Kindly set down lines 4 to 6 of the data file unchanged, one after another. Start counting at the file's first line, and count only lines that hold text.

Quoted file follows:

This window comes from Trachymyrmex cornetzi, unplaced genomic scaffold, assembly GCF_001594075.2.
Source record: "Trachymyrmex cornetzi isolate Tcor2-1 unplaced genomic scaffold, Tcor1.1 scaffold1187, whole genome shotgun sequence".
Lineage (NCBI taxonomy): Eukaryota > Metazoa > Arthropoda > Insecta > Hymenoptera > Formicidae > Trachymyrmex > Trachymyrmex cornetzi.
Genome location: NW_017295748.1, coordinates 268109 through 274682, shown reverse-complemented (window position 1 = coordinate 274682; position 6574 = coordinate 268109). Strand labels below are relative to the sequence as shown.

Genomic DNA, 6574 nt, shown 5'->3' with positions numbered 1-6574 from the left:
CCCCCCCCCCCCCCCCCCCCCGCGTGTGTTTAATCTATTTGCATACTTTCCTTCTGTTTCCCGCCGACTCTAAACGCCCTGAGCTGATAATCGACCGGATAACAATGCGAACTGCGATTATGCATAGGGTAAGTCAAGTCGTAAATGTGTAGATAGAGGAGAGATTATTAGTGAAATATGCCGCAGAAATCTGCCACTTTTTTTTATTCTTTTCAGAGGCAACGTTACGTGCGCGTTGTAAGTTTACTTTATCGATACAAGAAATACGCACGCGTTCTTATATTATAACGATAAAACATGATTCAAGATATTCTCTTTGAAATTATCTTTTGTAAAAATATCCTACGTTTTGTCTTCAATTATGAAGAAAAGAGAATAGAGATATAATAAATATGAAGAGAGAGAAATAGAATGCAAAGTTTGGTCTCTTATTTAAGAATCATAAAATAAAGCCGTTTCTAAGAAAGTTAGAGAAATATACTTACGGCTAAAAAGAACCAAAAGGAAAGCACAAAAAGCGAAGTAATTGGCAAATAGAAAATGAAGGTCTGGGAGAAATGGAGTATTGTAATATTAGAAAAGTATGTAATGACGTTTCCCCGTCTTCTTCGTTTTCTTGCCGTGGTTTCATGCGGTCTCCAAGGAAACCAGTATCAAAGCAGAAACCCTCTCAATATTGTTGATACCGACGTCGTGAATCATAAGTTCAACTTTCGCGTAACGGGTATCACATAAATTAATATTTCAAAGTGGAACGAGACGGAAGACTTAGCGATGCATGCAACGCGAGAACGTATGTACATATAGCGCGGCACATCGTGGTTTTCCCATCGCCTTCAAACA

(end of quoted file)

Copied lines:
Genome location: NW_017295748.1, coordinates 268109 through 274682, shown reverse-complemented (window position 1 = coordinate 274682; position 6574 = coordinate 268109). Strand labels below are relative to the sequence as shown.

Genomic DNA, 6574 nt, shown 5'->3' with positions numbered 1-6574 from the left:
CCCCCCCCCCCCCCCCCCCCCGCGTGTGTTTAATCTATTTGCATACTTTCCTTCTGTTTCCCGCCGACTCTAAACGCCCTGAGCTGATAATCGACCGGATAACAATGCGAACTGCGATTATGCATAGGGTAAGTCAAGTCGTAAATGTGTAGATAGAGGAGAGATTATTAGTGAAATATGCCGCAGAAATCTGCCACTTTTTTTTATTCTTTTCAGAGGCAACGTTACGTGCGCGTTGTAAGTTTACTTTATCGATACAAGAAATACGCACGCGTTCTTATATTATAACGATAAAACATGATTCAAGATATTCTCTTTGAAATTATCTTTTGTAAAAATATCCTACGTTTTGTCTTCAATTATGAAGAAAAGAGAATAGAGATATAATAAATATGAAGAGAGAGAAATAGAATGCAAAGTTTGGTCTCTTATTTAAGAATCATAAAATAAAGCCGTTTCTAAGAAAGTTAGAGAAATATACTTACGGCTAAAAAGAACCAAAAGGAAAGCACAAAAAGCGAAGTAATTGGCAAATAGAAAATGAAGGTCTGGGAGAAATGGAGTATTGTAATATTAGAAAAGTATGTAATGACGTTTCCCCGTCTTCTTCGTTTTCTTGCCGTGGTTTCATGCGGTCTCCAAGGAAACCAGTATCAAAGCAGAAACCCTCTCAATATTGTTGATACCGACGTCGTGAATCATAAGTTCAACTTTCGCGTAACGGGTATCACATAAATTAATATTTCAAAGTGGAACGAGACGGAAGACTTAGCGATGCATGCAACGCGAGAACGTATGTACATATAGCGCGGCACATCGTGGTTTTCCCATCGCCTTCAAACA